Trying to soothe the nerves of jittery investors, Finance Ministry on Thursday said the Indian economy is doing well and the performance of domestic stock markets is not as bad as that of other nations.
New Delhi: Trying to soothe the nerves of jittery investors, Finance Ministry on Thursday said the Indian economy is doing well and the performance of domestic stock markets is not as bad as that of other nations.
Attributing the plunge in the stock markets to global factors, Economic Affairs Secretary Shaktikanta Das said that government was prepared to deal with the challenges and stressed that 7.6 percent GDP growth projected by the CSO for the current fiscal was "noteworthy and very significant".
"Over the last few days the NSE and BSE have experienced a lot of volatility. The decline in our markets is comparable to rest of the world... India is not an exception, but it is better off than many other markets," he said.
His comments failed however to calm the stock markets which posted huge losses during the course of the day.
The benchmark BSE Sensex plunged over 807 points on sustained selling by funds and retail investors amid weak Asian cues. The 30-share index closed 3.40 percent down at 22,951.83 points. Similar losses were witnessed in the NSE Nifty.
Das on his part assured the investors that "government is keeping a very close watch on international and global development and government is prepared to deal with all these challenges".
He further said that government would revise the interest rates for small savings schemes in a day or two to align them with the market rates. The interest rates on girl child and senior citizen schemes, however, will not be revised.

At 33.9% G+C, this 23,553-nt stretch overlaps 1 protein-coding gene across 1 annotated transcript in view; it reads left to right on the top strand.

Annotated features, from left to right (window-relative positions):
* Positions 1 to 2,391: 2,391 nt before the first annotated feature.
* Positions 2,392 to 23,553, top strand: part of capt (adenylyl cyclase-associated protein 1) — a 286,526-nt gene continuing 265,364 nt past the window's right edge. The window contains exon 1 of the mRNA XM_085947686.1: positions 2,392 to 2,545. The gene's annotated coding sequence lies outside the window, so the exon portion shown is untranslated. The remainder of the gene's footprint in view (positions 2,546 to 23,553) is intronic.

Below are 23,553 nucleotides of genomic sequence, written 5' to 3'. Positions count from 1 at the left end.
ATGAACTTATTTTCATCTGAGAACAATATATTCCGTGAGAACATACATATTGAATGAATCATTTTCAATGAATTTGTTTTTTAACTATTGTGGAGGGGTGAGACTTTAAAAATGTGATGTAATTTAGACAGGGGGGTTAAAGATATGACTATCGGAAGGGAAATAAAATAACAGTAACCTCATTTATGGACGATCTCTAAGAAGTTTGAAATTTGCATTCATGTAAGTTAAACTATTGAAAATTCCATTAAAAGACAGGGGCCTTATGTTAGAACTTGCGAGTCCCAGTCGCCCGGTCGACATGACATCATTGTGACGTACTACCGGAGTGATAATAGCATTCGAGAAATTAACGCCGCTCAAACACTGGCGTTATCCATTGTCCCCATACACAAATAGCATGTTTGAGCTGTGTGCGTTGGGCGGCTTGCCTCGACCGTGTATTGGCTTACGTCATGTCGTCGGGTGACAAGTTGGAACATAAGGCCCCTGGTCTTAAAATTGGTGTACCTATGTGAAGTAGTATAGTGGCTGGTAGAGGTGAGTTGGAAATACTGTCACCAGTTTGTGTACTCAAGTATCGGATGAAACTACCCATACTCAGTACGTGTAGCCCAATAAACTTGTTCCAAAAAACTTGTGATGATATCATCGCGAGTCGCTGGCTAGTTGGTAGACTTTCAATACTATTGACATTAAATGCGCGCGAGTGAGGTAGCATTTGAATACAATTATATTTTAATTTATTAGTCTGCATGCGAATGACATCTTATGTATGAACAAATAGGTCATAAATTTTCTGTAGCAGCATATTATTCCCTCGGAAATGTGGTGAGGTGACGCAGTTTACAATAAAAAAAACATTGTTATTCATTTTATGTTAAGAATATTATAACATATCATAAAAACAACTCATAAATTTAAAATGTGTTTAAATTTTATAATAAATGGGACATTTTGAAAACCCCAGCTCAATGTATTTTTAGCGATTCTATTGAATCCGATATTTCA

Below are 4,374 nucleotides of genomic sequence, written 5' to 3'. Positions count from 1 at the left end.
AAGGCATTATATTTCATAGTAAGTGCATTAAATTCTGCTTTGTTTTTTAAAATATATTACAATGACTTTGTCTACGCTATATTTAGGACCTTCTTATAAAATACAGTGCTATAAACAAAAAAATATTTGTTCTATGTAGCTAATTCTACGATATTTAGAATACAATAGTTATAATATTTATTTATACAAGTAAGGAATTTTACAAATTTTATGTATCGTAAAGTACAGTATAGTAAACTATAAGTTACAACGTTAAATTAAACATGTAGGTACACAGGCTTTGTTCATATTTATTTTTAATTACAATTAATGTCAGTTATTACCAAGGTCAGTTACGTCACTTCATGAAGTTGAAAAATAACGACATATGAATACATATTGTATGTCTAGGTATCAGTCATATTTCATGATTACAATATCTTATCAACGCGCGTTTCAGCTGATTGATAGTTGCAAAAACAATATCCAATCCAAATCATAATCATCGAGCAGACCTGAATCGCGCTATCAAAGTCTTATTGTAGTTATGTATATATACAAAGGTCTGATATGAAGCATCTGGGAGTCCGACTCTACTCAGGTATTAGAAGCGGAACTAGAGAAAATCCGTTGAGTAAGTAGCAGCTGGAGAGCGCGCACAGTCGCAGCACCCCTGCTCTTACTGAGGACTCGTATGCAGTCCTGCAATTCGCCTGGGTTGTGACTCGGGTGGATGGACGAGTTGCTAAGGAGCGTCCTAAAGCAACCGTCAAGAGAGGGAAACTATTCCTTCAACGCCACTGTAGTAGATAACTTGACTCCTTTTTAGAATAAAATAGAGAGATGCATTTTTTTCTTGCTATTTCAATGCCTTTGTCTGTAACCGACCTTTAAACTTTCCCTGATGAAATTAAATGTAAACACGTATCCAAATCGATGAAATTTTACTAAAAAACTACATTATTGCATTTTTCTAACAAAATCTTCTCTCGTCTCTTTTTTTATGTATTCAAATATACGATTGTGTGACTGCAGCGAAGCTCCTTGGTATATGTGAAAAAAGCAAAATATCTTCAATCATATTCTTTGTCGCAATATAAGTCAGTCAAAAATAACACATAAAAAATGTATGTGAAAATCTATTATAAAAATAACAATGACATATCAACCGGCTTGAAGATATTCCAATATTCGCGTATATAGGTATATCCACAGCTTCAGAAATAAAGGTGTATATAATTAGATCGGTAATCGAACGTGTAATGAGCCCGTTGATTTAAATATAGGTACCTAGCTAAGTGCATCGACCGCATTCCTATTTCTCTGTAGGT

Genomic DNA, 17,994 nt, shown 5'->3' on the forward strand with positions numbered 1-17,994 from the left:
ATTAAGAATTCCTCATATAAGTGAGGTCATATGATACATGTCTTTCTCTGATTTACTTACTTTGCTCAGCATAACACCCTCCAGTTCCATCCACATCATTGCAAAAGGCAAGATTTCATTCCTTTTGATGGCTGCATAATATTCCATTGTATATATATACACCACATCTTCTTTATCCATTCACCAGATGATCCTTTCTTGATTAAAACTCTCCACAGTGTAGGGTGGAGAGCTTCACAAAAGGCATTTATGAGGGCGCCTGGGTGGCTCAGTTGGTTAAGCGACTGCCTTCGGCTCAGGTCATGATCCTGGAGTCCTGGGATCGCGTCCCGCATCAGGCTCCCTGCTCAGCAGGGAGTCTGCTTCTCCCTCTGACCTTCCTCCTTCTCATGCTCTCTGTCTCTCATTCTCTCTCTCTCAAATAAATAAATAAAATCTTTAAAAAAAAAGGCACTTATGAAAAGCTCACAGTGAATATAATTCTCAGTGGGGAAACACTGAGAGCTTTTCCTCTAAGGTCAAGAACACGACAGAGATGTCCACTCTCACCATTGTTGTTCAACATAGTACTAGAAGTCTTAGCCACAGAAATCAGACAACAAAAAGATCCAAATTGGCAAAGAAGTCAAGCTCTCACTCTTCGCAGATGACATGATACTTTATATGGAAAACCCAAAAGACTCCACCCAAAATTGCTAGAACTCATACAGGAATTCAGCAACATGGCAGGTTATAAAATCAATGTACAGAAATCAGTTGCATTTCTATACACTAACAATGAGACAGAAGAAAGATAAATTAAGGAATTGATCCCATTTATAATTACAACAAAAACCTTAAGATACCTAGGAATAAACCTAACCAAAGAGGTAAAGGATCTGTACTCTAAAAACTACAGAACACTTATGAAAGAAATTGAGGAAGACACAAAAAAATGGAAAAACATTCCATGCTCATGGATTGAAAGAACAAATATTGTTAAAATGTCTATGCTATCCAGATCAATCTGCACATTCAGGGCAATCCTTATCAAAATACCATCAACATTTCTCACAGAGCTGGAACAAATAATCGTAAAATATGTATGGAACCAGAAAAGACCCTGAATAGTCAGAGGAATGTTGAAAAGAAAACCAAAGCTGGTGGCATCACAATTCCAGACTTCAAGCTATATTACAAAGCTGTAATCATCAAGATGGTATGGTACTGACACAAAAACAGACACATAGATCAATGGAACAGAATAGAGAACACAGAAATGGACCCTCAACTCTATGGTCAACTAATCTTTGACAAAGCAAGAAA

The interest rates on small savings schemes will now be revised every quarter instead of annually, he added.
Das said that since January, Nifty and BSE have witnessed about 10 percent decline (since February 10, 2016) "but if you compare with other markets -- Japan lost 21 percent, S&P 500 of US 10.35 percent, Hong Kong 14 percent, Singapore 12 percent, UK 10 percent and Shanghai 28 percent."
He added that amid the global turmoil, 7.6 percent growth rate for the current fiscal was not bad although the agriculture sector would continue to remain a challenge.
"Given this kind of volatility and turmoil prevailing all over the world in the global economy, the growth forecast for the current year at 7.6 percent is definitely noteworthy and very significant," he added.
The growth projection, he said, was reflective of the fact that "India is able to hold on to growth, which one can call robust under the current circumstances".
As regards the turmoil in currency markets, he said the decline in rupee via-a-vis dollar is not something peculiar to India as many other currencies have witnessed similar movements.
"World over currencies are affected. All currencies are facing depreciation. Rupee direction is not exceptional and we are quite better off than other currencies," Das said, adding that investors are pulling out and moving to US which is putting pressure on foreign exchange market.
So far this fiscal, the rupee has depreciated 6.5 percent against the US dollar, which is less than other global currencies. Between April-February, euro has declined 14 percent against the dollar, while yen has fallen 10 percent. The UK pound has lost 7 percent against the dollar.
Das said the rupee in respect of other currencies like euro and yen has appreciated 9 percent and 4 percent respectively.
The rupee was trading at 68.14 to a dollar, down 0.29 paise over yesterday's close, in the afternoon.
Das further said that was also some kind of uncertainty with regard to US federal reserve hiking interest rates and its monetary policy outlook which is making some investors move to the US.
"The US Fed is also alive to the growing uncertainty, especially about growth revival, not only in the US but world over... I would expect they will be very responsible and take into consideration the world economy as it prevails today and they will definitely be following a very cautious approach in the next policy announcement," Das said.